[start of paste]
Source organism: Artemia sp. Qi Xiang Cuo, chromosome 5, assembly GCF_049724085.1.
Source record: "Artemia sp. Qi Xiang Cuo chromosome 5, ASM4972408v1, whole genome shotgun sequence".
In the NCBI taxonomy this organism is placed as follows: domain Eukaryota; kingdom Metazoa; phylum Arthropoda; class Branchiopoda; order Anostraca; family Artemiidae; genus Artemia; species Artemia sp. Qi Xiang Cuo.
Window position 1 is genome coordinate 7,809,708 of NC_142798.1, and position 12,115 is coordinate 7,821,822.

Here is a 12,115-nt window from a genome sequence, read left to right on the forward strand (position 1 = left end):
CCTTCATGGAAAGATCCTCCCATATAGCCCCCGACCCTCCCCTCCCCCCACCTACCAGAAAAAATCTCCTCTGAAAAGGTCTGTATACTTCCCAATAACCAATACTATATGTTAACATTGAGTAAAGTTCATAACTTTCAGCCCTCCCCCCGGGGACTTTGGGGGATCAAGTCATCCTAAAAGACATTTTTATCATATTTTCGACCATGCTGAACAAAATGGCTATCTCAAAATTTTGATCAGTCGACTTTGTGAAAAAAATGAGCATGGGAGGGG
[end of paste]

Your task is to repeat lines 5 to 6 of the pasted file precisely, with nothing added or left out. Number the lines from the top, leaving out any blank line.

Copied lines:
Here is a 12,115-nt window from a genome sequence, read left to right on the forward strand (position 1 = left end):
CCTTCATGGAAAGATCCTCCCATATAGCCCCCGACCCTCCCCTCCCCCCACCTACCAGAAAAAATCTCCTCTGAAAAGGTCTGTATACTTCCCAATAACCAATACTATATGTTAACATTGAGTAAAGTTCATAACTTTCAGCCCTCCCCCCGGGGACTTTGGGGGATCAAGTCATCCTAAAAGACATTTTTATCATATTTTCGACCATGCTGAACAAAATGGCTATCTCAAAATTTTGATCAGTCGACTTTGTGAAAAAAATGAGCATGGGAGGGG